It weighs on him, haunts him, drives him almost instantly a little crazy, as paranoia sets in. And this is to say nothing of Major Kovalyov, his customer, to whom the nose belongs, waking up to realize his nose has absconded from his face. You can get a quick summary of the three parts of the story from Wikipedia. But that’s all we’re really going to say about the story. It’s a wild one.

I will talk briefly, I guess, though, about Shostakovich’s choice of the work. In the above Wikipedia article, there is a brief statement describing Gogol’s overall work, stating that during his time in St. Petersburg, “Gogol’s works were primarily focused on surrealism and the grotesque, with a romantic twist.” If you’ve listened to other works from Shostakovich, it might not be hard to hear how this description fits him, and how something like this might appeal. Indeed, the opening of the first symphony gives us some idea of the flavor, the color palate that the composer might be working with, an atmosphere just slightly removed from true terror.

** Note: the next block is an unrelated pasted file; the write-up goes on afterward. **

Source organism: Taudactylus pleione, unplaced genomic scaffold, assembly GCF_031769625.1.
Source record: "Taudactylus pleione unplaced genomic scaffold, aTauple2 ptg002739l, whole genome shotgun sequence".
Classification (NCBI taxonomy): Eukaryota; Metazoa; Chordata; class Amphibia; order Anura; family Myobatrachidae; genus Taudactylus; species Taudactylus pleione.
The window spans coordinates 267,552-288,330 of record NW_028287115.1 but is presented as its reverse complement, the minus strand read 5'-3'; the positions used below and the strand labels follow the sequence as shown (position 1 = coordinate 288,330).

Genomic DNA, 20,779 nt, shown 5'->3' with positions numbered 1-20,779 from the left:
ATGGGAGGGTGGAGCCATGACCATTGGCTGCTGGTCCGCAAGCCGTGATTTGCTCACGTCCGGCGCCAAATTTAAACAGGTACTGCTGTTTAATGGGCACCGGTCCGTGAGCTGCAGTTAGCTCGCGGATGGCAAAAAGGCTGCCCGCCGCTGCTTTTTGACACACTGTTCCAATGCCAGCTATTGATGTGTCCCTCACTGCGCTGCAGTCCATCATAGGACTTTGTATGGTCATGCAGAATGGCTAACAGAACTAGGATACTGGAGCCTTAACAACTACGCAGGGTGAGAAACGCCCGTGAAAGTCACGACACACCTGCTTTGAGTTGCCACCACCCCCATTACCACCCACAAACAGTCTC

As I mentioned earlier, in concordance with the composer’s own sentiments, I really feel this is in no way a work to be listened to, but watched. Perhaps I felt differently about Wozzeck because the music, while powerful, and at times wild and violent, is overall terribly moving, gripping; one feels that the old soul of Mahler hangs around in the background, pleased. Also, I’ve watched Wozzeck (online) a few times. Listening to The Nose without having watched it can be a rough affair.

Shostakovich unabashedly drives home the absurdist, surrealist, grotesque elements of the work, like a spike through our foreheads, right into the brain. It’s almost grating, for large swaths. It’s military-esque, with side drum or piccolo, little caricatures of marches or brass fanfares, a splash of a sentimental violin solo, slaps and cracks from percussion, farts from trombone, on and on.

As negative as that may sound, it’s not, making the work overall almost unbearably true to the artists’ intentions, be it Gogol or Shostakovich. I wonder if Gogol, having written the work a century before Shostakovich penned his opera, and thus familiar with only the earliest of the Romantic era, if any German-based classical music at all, wouldn’t still instantly love Shostakovich’s adaptation for how powerfully absurd it really is.